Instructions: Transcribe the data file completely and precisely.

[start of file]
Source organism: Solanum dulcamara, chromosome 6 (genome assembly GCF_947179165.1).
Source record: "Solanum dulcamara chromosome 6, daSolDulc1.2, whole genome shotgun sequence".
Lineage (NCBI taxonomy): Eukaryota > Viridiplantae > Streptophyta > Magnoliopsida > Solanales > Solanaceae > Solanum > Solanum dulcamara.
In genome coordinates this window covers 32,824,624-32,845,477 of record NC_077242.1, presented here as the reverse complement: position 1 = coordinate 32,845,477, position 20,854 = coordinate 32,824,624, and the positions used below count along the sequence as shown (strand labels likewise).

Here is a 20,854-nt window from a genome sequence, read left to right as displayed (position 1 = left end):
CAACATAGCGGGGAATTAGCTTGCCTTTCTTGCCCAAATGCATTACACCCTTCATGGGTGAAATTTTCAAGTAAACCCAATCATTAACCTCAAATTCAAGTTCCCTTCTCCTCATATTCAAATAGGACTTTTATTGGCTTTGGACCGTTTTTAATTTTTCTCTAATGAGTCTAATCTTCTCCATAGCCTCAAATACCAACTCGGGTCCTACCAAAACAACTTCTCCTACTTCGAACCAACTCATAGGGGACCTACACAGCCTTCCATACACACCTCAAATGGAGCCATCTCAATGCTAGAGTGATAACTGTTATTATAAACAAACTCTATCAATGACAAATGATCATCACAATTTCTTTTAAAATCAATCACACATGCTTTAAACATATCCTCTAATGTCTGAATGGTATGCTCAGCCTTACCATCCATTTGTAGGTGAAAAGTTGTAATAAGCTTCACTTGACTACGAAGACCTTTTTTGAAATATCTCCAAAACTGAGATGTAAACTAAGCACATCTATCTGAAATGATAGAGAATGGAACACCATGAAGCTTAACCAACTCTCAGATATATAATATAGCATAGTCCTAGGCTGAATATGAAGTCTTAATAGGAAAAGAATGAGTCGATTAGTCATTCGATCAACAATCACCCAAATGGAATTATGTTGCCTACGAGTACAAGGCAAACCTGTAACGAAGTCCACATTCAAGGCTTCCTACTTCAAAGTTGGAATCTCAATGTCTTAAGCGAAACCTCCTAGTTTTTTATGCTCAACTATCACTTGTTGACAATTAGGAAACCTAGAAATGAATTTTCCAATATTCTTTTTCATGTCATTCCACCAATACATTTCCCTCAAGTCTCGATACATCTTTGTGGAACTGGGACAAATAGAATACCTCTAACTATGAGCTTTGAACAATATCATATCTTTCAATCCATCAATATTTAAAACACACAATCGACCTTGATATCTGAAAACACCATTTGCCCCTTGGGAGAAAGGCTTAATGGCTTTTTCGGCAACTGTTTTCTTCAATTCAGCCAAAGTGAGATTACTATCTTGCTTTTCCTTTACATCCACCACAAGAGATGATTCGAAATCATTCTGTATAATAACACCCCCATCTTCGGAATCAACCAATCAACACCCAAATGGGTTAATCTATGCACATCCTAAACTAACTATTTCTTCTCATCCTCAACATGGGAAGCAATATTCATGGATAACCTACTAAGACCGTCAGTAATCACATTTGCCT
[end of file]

Source organism: Solanum dulcamara, chromosome 6 (genome assembly GCF_947179165.1).
Source record: "Solanum dulcamara chromosome 6, daSolDulc1.2, whole genome shotgun sequence".
Lineage (NCBI taxonomy): Eukaryota > Viridiplantae > Streptophyta > Magnoliopsida > Solanales > Solanaceae > Solanum > Solanum dulcamara.
In genome coordinates this window covers 32,824,624-32,845,477 of record NC_077242.1, presented here as the reverse complement: position 1 = coordinate 32,845,477, position 20,854 = coordinate 32,824,624, and the positions used below count along the sequence as shown (strand labels likewise).

Here is a 20,854-nt window from a genome sequence, read left to right as displayed (position 1 = left end):
CAACATAGCGGGGAATTAGCTTGCCTTTCTTGCCCAAATGCATTACACCCTTCATGGGTGAAATTTTCAAGTAAACCCAATCATTAACCTCAAATTCAAGTTCCCTTCTCCTCATATTCAAATAGGACTTTTATTGGCTTTGGACCGTTTTTAATTTTTCTCTAATGAGTCTAATCTTCTCCATAGCCTCAAATACCAACTCGGGTCCTACCAAAACAACTTCTCCTACTTCGAACCAACTCATAGGGGACCTACACAGCCTTCCATACACACCTCAAATGGAGCCATCTCAATGCTAGAGTGATAACTGTTATTATAAACAAACTCTATCAATGACAAATGATCATCACAATTTCTTTTAAAATCAATCACACATGCTTTAAACATATCCTCTAATGTCTGAATGGTATGCTCAGCCTTACCATCCATTTGTAGGTGAAAAGTTGTAATAAGCTTCACTTGACTACGAAGACCTTTTTTGAAATATCTCCAAAACTGAGATGTAAACTAAGCACATCTATCTGAAATGATAGAGAATGGAACACCATGAAGCTTAACCAACTCTCAGATATATAATATAGCATAGTCCTAGGCTGAATATGAAGTCTTAATAGGAAAAGAATGAGTCGATTAGTCATTCGATCAACAATCACCCAAATGGAATTATGTTGCCTACGAGTACAAGGCAAACCTGTAACGAAGTCCACATTCAAGGCTTCCTACTTCAAAGTTGGAATCTCAATGTCTTAAGCGAAACCTCCTAGTTTTTTATGCTCAACTATCACTTGTTGACAATTAGGAAACCTAGAAATGAATTTTCCAATATTCTTTTTCATGTCATTCCACCAATACATTTCCCTCAAGTCTCGATACATCTTTGTGGAACTGGGACAAATAGAATACCTCTAACTATGAGCTTTGAACAATATCATATCTTTCAATCCATCAATATTTAAAACACACAATCGACCTTGATATCTGAAAACACCATTTGCCCCTTGGGAGAAAGGCTTAATGGCTTTTTCGGCAACTGTTTTCTTCAATTCAGCCAAAGTGAGATTACTATCTTGCTTTTCCTTTACATCCACCACAAGAGATGATTCGAAATCATTCTGTATAATAACACCCCCATCTTCGGAATCAACCAATCAACACCCAAATGGGTTAATCTATGCACATCCTAAACTAACTATTTCTTCTCATCCTCAACATGGGAAGCAATATTCATGGATAACCTACTAAGACCGTCAGTAATCACATTTGCCT